Moreover, where the above-described conventional device is employed in searching for a small body, it is likely that a mistaken target may be assumed to be the small body of interest. As a result, a solid state sensor having no defect of the kind described is required, and this demand will inevitably lead to an increase in the overall cost of the device.
It is a primary object of the present invention to provide a solid state imaging device which overcomes the above-mentioned obstacles or problems and is capable of outputting high-quality image signals even if there are defective pixels in a solid state sensor.
This and other objects are achieved by a solid state imaging device including a level detector connected to an output of the frame memory, means for detecting defective images, and spatial arithmetic means for defining compensation signals by utilizing image signals associated with neighbouring peripheral pixels and for substituting the compensation signals as image signals in a position corresponding to the defective image signals.
Other features and advantges of the invention will become apparent from the following description taken in connection with the accompanying drawings.
FIG. 1 is a block diagram of a solid state imaging device, illustrating one embodiment of the present invention; and
FIG. 2 is a block diagram showing one example of a prior art solid state imaging device.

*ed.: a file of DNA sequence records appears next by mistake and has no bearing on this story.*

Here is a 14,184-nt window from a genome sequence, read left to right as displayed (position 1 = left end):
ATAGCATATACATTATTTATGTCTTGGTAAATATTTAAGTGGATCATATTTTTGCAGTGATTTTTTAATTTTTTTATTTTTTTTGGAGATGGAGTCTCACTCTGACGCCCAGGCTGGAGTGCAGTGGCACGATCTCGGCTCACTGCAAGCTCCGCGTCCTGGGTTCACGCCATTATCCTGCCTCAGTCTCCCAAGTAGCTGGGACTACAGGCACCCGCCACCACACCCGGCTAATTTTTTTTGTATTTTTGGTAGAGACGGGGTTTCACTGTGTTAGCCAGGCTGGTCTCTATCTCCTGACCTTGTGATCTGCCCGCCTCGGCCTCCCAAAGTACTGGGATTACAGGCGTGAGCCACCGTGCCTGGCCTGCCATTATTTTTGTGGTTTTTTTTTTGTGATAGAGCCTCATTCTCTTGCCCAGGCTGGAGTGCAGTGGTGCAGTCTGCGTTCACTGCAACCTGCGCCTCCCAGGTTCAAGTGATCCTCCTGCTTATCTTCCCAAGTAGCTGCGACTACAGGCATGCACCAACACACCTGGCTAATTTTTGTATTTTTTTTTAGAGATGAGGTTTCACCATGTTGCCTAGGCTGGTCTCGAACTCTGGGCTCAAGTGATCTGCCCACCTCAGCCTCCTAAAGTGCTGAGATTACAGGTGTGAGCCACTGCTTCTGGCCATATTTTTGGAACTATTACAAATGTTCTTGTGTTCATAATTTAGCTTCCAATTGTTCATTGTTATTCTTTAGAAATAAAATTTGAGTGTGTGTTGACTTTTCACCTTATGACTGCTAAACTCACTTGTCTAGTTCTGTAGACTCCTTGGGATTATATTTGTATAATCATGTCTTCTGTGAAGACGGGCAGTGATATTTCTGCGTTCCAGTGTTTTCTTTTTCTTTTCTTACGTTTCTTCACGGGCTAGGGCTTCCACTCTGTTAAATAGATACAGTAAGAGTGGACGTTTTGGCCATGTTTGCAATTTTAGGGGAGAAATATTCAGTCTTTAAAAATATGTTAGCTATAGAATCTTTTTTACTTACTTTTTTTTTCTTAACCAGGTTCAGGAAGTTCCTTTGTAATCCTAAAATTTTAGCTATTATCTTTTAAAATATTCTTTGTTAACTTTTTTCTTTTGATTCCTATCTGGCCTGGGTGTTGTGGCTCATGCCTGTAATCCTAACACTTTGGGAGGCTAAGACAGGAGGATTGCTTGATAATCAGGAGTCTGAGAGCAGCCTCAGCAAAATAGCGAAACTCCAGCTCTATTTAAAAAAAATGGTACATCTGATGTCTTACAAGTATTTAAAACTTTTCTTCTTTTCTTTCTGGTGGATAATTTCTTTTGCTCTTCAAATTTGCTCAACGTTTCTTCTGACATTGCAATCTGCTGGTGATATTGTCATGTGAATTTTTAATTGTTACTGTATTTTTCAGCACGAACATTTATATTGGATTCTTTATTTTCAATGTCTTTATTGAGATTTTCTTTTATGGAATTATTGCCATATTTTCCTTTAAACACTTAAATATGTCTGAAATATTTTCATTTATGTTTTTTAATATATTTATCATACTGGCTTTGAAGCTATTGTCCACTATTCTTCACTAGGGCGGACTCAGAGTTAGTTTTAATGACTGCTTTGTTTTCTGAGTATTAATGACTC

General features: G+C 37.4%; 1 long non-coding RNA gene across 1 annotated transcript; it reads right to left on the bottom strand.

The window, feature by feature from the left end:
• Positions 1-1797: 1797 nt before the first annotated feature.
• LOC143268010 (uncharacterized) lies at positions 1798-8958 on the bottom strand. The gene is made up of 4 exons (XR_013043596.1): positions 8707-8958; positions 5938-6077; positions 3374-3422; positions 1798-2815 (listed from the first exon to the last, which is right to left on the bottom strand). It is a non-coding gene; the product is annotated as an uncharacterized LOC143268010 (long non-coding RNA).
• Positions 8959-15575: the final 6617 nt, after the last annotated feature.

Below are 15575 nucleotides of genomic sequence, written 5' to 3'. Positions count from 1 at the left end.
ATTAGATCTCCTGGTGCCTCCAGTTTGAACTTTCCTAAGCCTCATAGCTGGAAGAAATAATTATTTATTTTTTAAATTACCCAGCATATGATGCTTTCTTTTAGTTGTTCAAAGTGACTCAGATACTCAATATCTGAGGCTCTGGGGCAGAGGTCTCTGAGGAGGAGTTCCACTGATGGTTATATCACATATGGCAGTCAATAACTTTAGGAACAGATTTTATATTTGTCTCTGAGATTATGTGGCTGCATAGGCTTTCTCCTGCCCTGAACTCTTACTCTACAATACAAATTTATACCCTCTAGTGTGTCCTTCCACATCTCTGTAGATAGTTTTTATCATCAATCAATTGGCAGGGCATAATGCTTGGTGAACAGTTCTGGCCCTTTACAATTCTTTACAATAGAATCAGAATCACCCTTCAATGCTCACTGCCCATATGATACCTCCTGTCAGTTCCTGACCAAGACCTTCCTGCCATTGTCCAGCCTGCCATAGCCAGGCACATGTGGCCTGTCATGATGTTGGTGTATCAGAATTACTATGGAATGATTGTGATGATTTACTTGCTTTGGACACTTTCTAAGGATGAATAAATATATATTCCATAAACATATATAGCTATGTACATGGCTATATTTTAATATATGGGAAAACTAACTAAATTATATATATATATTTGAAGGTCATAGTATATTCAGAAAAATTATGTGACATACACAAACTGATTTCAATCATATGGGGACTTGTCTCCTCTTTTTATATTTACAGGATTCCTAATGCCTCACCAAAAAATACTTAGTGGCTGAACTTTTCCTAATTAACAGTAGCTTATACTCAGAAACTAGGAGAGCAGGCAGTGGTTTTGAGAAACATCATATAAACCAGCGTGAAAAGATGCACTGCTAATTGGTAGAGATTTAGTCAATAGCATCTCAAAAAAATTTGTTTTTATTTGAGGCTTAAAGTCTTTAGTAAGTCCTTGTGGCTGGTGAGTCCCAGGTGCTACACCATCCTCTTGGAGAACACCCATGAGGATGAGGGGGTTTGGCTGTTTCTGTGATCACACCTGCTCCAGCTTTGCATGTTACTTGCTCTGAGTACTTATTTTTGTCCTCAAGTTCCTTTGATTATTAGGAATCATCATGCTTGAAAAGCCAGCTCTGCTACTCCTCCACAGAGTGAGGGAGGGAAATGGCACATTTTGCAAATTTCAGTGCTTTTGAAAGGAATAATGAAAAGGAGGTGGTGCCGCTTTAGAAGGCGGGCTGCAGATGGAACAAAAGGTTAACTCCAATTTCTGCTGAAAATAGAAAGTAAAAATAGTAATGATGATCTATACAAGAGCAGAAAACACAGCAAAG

Referring first to FIG. 1, a block diagram of one embodiment of the present invention is shown. In the figure, components which are the same as those depicted in FIG. 2 are marked with the same symbols. A level detector generally indicated at 7 serves to judge each level of offset signals stored in a frame memory. The numeral 8 represents a spatial processor composed of shift registers SR1 through SR3 and a spatial arithmetic circuit SU; and 9 designates a delay circuit for adjusting a given timing by delaying signals of the level detector 7.
In the thus constructed solid state imaging device, each level of the images is held by the frame memory 3, and the defective images are detected by the level detector 7 which judges the severity of the detect from the level thereof. The defective images detected are caused to be replaced by compensation signals of neighbouring peripheral pixels by means of the spatial processor 8.
An explanation will next be given relating the following formulae to FIG. 1.
Let the content stored in the frame memory 3 be b, and let the judging threshold value of the level detector 7 be ε. Based on the relationship of magnitude between the content b and the threshold value ε, the output C of a delay circuit 9 will be generated after a predetermined delay:
C=1, (when b≧ε) (1)
C=0, (when b<ε) (2)
The spatial processor 8 executes processing as follows: signals of eight neighbouring pixels in regard to a certain pixel X22 are fetched from part of shift registers SR1, SR2 and SR3, each having a delay time corresponding to a scanning line of the image; and spatial arithmetic is effected under the condition of the formula (1), while the signal of the pixel X22 is output under the condition of the formula (2).